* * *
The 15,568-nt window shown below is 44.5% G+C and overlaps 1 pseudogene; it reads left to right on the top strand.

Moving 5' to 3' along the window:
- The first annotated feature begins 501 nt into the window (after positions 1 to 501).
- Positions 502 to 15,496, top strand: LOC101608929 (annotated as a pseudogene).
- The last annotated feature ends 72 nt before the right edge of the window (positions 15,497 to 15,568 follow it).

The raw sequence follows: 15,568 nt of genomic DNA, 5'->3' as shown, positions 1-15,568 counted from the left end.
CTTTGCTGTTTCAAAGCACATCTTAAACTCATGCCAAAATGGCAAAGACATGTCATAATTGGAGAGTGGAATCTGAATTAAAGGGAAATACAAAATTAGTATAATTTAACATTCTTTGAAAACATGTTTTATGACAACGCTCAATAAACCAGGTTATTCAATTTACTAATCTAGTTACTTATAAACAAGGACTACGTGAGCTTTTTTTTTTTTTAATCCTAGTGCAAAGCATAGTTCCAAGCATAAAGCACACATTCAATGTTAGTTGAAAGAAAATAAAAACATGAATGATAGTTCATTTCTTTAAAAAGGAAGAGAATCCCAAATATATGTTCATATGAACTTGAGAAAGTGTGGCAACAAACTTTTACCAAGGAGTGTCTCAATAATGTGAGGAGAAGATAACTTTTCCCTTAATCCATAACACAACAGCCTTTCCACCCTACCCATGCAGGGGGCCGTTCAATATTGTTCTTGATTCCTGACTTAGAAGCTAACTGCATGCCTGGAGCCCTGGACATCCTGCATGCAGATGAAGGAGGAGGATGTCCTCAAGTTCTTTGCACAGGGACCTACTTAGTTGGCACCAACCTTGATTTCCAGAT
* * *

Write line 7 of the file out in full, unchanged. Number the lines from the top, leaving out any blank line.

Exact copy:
CTTTGCTGTTTCAAAGCACATCTTAAACTCATGCCAAAATGGCAAAGACATGTCATAATTGGAGAGTGGAATCTGAATTAAAGGGAAATACAAAATTAGTATAATTTAACATTCTTTGAAAACATGTTTTATGACAACGCTCAATAAACCAGGTTATTCAATTTACTAATCTAGTTACTTATAAACAAGGACTACGTGAGCTTTTTTTTTTTTTAATCCTAGTGCAAAGCATAGTTCCAAGCATAAAGCACACATTCAATGTTAGTTGAAAGAAAATAAAAACATGAATGATAGTTCATTTCTTTAAAAAGGAAGAGAATCCCAAATATATGTTCATATGAACTTGAGAAAGTGTGGCAACAAACTTTTACCAAGGAGTGTCTCAATAATGTGAGGAGAAGATAACTTTTCCCTTAATCCATAACACAACAGCCTTTCCACCCTACCCATGCAGGGGGCCGTTCAATATTGTTCTTGATTCCTGACTTAGAAGCTAACTGCATGCCTGGAGCCCTGGACATCCTGCATGCAGATGAAGGAGGAGGATGTCCTCAAGTTCTTTGCACAGGGACCTACTTAGTTGGCACCAACCTTGATTTCCAGAT